Her experience left her with doubts about the strict vetting process for therapists that BetterHelp promotes on its website. “I do not believe they’re being honest about their process, because I don’t believe my therapist would have passed an interview,” Katherine says. She shared screenshots with Input in which BetterHelp approached her directly after seeing her public complaints on Twitter. When Katherine asked for more information on the organization’s vetting process for therapists, BetterHelp stopped responding.
Nicole Froio, a 31-year-old writer and researcher from Brazil who used the app while living in Florida, thinks that BetterHelp’s partnership with Scott is highly suspect. “Any kind of commodification is unethical in capitalism,” says Froio. “But jumping on a tragedy that traumatized hundreds of people with the standard offer of a free month trial? It’s emblematic of the way mental health apps are being used in place of actual humane care.” (BetterHealth says on its site that it doesn’t regularly offer a free month of therapy, “only on specific occasions.”)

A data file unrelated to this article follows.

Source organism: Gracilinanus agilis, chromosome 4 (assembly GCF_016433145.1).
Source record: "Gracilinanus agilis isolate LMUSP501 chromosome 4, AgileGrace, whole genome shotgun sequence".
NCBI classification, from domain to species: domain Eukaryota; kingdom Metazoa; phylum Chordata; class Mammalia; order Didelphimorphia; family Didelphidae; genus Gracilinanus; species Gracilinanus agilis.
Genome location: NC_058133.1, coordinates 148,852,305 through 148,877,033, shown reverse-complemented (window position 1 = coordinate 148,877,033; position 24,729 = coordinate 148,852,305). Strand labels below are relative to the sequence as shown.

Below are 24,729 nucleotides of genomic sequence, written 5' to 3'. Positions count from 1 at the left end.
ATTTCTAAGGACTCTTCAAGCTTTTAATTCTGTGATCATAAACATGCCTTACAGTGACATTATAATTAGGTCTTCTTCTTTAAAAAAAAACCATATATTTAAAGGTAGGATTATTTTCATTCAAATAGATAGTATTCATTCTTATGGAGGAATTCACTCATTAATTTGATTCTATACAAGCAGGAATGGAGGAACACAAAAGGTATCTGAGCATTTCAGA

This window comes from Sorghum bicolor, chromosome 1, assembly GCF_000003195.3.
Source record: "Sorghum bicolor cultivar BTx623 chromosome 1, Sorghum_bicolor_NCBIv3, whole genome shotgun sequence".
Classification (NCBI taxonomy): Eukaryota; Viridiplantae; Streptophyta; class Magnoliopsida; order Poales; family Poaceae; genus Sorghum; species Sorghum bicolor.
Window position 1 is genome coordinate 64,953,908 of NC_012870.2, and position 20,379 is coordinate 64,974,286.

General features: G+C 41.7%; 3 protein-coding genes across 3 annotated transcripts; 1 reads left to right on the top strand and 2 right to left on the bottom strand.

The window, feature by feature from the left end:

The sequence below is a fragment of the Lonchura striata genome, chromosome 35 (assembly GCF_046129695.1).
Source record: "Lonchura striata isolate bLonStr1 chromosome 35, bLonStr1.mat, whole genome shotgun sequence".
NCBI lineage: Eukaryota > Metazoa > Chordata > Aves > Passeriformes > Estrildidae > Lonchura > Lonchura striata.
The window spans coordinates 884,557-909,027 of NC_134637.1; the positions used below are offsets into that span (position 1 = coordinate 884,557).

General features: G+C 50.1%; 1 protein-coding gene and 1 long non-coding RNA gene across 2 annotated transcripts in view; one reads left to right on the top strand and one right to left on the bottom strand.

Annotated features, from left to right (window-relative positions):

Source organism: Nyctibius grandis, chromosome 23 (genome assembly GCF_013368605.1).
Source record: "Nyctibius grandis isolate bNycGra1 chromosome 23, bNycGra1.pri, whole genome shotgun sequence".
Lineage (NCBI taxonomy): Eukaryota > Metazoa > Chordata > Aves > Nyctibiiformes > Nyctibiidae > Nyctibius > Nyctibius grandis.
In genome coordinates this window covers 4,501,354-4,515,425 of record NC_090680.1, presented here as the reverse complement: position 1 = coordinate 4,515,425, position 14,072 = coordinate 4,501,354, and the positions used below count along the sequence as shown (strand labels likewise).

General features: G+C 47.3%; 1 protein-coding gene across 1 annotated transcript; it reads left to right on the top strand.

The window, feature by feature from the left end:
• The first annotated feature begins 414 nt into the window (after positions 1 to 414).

Froio says the app did not help her through her own trauma. She doubts it will help Astroworld survivors. “As someone with PTSD, the idea that a month of free therapy could even begin to address the amount of trauma the people at Astroworld suffered is laughable,” she says. “The victims of this tragedy need material and financial support, solidarity, and years of therapy.”
Experts agree. “The security and safety necessary for trauma therapy treatments to work cannot be attained over text message,” says Carolyn Michaels of Philadelphia. Michaels is a pre-licensed therapist who has been working as a counselor since 2015. ”Even with video sessions, a month is typically not enough time to complete the process. So offering a month of free therapy isn’t offering trauma treatment. It’s offering, at best, short-term support.”